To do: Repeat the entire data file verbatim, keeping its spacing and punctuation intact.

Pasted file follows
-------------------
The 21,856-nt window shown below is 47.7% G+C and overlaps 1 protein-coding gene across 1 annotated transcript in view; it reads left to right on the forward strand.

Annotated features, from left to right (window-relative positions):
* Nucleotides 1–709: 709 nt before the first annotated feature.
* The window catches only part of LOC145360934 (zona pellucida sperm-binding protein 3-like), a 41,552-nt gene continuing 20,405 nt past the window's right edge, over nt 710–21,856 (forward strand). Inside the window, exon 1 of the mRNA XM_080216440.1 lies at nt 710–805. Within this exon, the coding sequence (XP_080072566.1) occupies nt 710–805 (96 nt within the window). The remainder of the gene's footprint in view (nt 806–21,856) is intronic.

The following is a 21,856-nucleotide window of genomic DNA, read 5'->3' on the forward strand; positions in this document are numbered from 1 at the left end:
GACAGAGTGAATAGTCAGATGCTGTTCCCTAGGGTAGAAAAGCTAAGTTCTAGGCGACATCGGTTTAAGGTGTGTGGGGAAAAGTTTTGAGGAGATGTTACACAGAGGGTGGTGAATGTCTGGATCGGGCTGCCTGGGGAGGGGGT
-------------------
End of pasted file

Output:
The 21,856-nt window shown below is 47.7% G+C and overlaps 1 protein-coding gene across 1 annotated transcript in view; it reads left to right on the forward strand.

Annotated features, from left to right (window-relative positions):
* Nucleotides 1–709: 709 nt before the first annotated feature.
* The window catches only part of LOC145360934 (zona pellucida sperm-binding protein 3-like), a 41,552-nt gene continuing 20,405 nt past the window's right edge, over nt 710–21,856 (forward strand). Inside the window, exon 1 of the mRNA XM_080216440.1 lies at nt 710–805. Within this exon, the coding sequence (XP_080072566.1) occupies nt 710–805 (96 nt within the window). The remainder of the gene's footprint in view (nt 806–21,856) is intronic.

The following is a 21,856-nucleotide window of genomic DNA, read 5'->3' on the forward strand; positions in this document are numbered from 1 at the left end:
GACAGAGTGAATAGTCAGATGCTGTTCCCTAGGGTAGAAAAGCTAAGTTCTAGGCGACATCGGTTTAAGGTGTGTGGGGAAAAGTTTTGAGGAGATGTTACACAGAGGGTGGTGAATGTCTGGATCGGGCTGCCTGGGGAGGGGGT